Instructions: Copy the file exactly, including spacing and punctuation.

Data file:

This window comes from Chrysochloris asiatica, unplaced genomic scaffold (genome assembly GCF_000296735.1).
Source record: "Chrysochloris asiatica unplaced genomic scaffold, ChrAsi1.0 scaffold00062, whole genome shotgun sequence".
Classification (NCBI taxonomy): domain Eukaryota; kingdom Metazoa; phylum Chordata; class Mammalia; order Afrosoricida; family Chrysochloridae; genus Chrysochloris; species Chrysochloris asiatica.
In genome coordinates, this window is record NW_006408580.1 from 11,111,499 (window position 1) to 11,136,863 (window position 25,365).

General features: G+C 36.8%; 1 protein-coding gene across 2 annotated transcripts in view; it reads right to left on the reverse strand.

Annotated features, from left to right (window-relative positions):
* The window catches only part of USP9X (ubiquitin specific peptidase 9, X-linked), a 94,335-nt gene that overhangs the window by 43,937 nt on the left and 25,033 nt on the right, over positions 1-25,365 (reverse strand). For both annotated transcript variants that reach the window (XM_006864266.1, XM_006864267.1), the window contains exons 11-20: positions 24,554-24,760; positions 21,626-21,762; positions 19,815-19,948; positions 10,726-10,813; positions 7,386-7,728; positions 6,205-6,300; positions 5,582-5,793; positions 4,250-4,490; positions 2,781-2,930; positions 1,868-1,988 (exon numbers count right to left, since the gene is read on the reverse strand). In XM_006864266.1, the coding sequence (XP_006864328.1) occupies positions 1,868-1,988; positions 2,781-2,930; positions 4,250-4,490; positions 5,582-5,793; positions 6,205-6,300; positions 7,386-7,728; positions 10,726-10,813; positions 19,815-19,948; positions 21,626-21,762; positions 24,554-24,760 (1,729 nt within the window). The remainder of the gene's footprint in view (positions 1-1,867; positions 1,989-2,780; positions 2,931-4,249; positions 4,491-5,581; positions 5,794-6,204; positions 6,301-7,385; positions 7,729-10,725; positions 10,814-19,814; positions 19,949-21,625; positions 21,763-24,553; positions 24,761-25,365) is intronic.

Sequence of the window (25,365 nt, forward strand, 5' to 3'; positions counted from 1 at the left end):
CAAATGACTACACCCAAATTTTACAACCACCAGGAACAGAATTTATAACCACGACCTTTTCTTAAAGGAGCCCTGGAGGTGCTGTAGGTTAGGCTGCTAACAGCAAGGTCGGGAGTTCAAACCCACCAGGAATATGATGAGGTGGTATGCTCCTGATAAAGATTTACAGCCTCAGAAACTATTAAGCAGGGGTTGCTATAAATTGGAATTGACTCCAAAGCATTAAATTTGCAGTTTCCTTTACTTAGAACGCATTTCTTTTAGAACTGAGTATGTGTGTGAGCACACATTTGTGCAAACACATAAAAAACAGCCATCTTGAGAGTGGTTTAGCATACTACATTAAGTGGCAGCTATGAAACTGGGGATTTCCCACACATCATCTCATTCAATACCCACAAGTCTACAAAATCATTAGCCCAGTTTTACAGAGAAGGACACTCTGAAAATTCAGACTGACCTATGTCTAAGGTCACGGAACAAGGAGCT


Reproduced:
This window comes from Chrysochloris asiatica, unplaced genomic scaffold (genome assembly GCF_000296735.1).
Source record: "Chrysochloris asiatica unplaced genomic scaffold, ChrAsi1.0 scaffold00062, whole genome shotgun sequence".
Classification (NCBI taxonomy): domain Eukaryota; kingdom Metazoa; phylum Chordata; class Mammalia; order Afrosoricida; family Chrysochloridae; genus Chrysochloris; species Chrysochloris asiatica.
In genome coordinates, this window is record NW_006408580.1 from 11,111,499 (window position 1) to 11,136,863 (window position 25,365).

General features: G+C 36.8%; 1 protein-coding gene across 2 annotated transcripts in view; it reads right to left on the reverse strand.

Annotated features, from left to right (window-relative positions):
* The window catches only part of USP9X (ubiquitin specific peptidase 9, X-linked), a 94,335-nt gene that overhangs the window by 43,937 nt on the left and 25,033 nt on the right, over positions 1-25,365 (reverse strand). For both annotated transcript variants that reach the window (XM_006864266.1, XM_006864267.1), the window contains exons 11-20: positions 24,554-24,760; positions 21,626-21,762; positions 19,815-19,948; positions 10,726-10,813; positions 7,386-7,728; positions 6,205-6,300; positions 5,582-5,793; positions 4,250-4,490; positions 2,781-2,930; positions 1,868-1,988 (exon numbers count right to left, since the gene is read on the reverse strand). In XM_006864266.1, the coding sequence (XP_006864328.1) occupies positions 1,868-1,988; positions 2,781-2,930; positions 4,250-4,490; positions 5,582-5,793; positions 6,205-6,300; positions 7,386-7,728; positions 10,726-10,813; positions 19,815-19,948; positions 21,626-21,762; positions 24,554-24,760 (1,729 nt within the window). The remainder of the gene's footprint in view (positions 1-1,867; positions 1,989-2,780; positions 2,931-4,249; positions 4,491-5,581; positions 5,794-6,204; positions 6,301-7,385; positions 7,729-10,725; positions 10,814-19,814; positions 19,949-21,625; positions 21,763-24,553; positions 24,761-25,365) is intronic.

Sequence of the window (25,365 nt, forward strand, 5' to 3'; positions counted from 1 at the left end):
CAAATGACTACACCCAAATTTTACAACCACCAGGAACAGAATTTATAACCACGACCTTTTCTTAAAGGAGCCCTGGAGGTGCTGTAGGTTAGGCTGCTAACAGCAAGGTCGGGAGTTCAAACCCACCAGGAATATGATGAGGTGGTATGCTCCTGATAAAGATTTACAGCCTCAGAAACTATTAAGCAGGGGTTGCTATAAATTGGAATTGACTCCAAAGCATTAAATTTGCAGTTTCCTTTACTTAGAACGCATTTCTTTTAGAACTGAGTATGTGTGTGAGCACACATTTGTGCAAACACATAAAAAACAGCCATCTTGAGAGTGGTTTAGCATACTACATTAAGTGGCAGCTATGAAACTGGGGATTTCCCACACATCATCTCATTCAATACCCACAAGTCTACAAAATCATTAGCCCAGTTTTACAGAGAAGGACACTCTGAAAATTCAGACTGACCTATGTCTAAGGTCACGGAACAAGGAGCT